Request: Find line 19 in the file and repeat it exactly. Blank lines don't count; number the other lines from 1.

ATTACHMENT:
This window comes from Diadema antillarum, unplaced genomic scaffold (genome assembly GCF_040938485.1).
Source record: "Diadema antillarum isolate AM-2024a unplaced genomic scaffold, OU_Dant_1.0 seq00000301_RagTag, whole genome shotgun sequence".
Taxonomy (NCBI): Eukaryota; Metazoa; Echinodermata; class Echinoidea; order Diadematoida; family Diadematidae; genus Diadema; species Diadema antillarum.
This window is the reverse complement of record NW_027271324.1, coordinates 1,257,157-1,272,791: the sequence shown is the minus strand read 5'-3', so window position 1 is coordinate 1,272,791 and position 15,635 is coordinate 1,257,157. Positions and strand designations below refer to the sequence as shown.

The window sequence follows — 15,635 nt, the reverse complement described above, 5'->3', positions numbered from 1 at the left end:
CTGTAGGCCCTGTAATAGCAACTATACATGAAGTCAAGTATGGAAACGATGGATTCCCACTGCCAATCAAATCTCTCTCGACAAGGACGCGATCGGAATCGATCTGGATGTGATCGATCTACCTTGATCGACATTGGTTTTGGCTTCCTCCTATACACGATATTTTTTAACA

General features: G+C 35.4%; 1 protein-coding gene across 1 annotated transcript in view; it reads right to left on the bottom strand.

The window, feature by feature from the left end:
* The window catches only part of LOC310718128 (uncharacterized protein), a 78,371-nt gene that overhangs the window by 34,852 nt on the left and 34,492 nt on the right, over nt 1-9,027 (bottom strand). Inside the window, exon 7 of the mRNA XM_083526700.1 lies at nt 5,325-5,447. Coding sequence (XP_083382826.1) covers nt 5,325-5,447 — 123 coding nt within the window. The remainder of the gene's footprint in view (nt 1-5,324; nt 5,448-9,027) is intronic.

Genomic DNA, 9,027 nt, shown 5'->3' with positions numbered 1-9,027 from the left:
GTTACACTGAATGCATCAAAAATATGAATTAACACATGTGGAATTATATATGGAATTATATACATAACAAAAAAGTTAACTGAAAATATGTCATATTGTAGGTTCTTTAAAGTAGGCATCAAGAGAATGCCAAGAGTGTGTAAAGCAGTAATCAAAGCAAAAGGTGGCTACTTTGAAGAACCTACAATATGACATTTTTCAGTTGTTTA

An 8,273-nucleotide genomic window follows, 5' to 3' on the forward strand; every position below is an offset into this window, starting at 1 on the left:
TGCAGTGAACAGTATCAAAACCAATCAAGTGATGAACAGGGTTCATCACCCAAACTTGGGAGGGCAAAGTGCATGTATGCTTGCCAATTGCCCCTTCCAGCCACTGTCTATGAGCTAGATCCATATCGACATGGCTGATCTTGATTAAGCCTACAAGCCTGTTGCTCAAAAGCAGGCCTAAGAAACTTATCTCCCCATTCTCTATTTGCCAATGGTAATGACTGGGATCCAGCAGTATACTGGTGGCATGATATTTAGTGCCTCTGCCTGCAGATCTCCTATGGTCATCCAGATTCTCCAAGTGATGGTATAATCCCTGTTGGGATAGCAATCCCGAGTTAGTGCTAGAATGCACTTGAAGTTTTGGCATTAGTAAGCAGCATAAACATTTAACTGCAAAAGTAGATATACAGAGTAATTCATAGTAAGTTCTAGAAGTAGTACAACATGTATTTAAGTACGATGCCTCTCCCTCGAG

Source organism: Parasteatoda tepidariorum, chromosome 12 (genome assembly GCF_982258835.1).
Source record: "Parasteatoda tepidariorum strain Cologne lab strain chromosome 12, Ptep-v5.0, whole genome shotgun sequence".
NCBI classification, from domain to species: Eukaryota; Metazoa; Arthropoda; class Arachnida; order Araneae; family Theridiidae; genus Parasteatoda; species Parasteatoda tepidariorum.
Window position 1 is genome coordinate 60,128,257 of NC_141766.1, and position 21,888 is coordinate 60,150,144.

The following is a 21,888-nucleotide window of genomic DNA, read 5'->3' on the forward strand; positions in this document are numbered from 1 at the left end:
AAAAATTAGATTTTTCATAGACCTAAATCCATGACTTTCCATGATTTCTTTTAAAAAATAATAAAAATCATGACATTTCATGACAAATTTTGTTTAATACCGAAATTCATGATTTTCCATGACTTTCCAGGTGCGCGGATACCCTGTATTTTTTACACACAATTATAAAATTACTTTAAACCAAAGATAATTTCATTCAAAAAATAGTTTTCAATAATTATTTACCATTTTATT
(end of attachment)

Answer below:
AAAAATTAGATTTTTCATAGACCTAAATCCATGACTTTCCATGATTTCTTTTAAAAAATAATAAAAATCATGACATTTCATGACAAATTTTGTTTAATACCGAAATTCATGATTTTCCATGACTTTCCAGGTGCGCGGATACCCTGTATTTTTTACACACAATTATAAAATTACTTTAAACCAAAGATAATTTCATTCAAAAAATAGTTTTCAATAATTATTTACCATTTTATT